Sky Sports and the Forgotten Fans
When I was young, I adored football and Liverpool FC. I watched the games on BBC and RTÉ (Ireland). When Sky came along they took the game away from me. With their pay per view model, the game left the grasp of the school kids, the unemployed, the lifelong fans, the disabled, the old age pensioners. The lad who played football until it got too dark, me. I had Liverpool posters from ceiling to floor on each bedroom wall. For the son of a working-class father, such luxuries weren’t easily affordable.
You see, the working class supported, loved, and played the game. It was ours, it belonged to us. Football had no ownership, no matter your colour, race, or religion. We were young, and all we shared was a common love of the game. We had no money, but we had dreams to play in a theatre of dreams – Anfield, the sacred ground. When Sky came in 1990, it took our dreams. For years I missed seasons of regular games to watch. I had Match of the Day, but it was a bit like watching the banquet of the rich from outside the window.
The game got rich beyond anyone’s estimations, and it got further away from me, now a poor student in college. I understand how Sky has helped shape the League as the best in the world, but it’s come at a price, and a heavy one at that. How many potential local stars have been lost? How many aspiring young footballers from a working-class background have given up or lost interest in the game due to being unable to pay the fee of a Sky Sports subscription? You’ve won and you’ve lost.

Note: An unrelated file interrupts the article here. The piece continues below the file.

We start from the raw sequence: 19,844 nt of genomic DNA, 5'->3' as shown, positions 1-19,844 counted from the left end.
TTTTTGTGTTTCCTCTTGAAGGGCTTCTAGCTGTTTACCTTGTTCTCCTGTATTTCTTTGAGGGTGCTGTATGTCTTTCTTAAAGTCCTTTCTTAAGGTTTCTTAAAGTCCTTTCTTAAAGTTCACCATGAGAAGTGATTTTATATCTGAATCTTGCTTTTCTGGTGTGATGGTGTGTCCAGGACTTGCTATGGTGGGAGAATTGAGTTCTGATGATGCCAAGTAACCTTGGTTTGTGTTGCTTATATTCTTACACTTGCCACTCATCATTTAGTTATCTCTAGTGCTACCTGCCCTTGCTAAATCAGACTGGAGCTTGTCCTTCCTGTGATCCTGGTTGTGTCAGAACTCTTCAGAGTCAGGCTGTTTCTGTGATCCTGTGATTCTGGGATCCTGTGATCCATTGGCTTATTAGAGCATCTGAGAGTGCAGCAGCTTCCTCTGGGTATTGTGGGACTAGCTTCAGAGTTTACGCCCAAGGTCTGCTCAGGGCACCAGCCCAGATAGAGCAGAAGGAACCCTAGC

When the Republic of Ireland played in their first World Cup in 1990 on free to air television, it inspired a new generation of youngsters to play the game. Robbie Keane, Damien Duff, and Shay Given to name but a few went on to participate in the 2002 World Cup. When success occurs, it breeds further success through inspiration and motivation and belief in oneself. This Republic of Ireland example can be transferred to watching your favourite Premier League team, but only if you’re lucky enough to be able to afford Sky Sports. 66 million people live in the UK. Just under 9 million people are Sky Sports subscribers.
Think about it. How many young people have never seen a Premier League game in their own home? How many can’t watch their heroes playing on a regular basis? A potentially future World Cup star could never get the chance to be inspired simply because of a television company’s monopoly. Millionaires and billionaires own the modern game. The beautiful game of the working class has been confined to history, replaced by the marketing and commercialism of the modern game. The ‘My Shirt For Free Movement’ was a small fight back against the commercial madness of a young family having to fork out about £60 for a replica shirt, and the ‘Twenty’s Plenty’ put forward a similar case for match tickets. Young football fans from working-class backgrounds who’s families cannot afford a Sky Sports subscription, nor a shirt of their favourite teams, nor a ticket to their local grounds are being left behind. It’s a disgrace.
The game’s getting further away from it’s incredible and humble origins. I write this piece simply as a fan with a bit of knowledge of the game. I’m no expert in the field of sociology or consumerism, but I write this to remind us all of a time when the game was simpler, when there were no marketing gimmicks and when it was accessible to all. When it was simply, ‘Our Game.’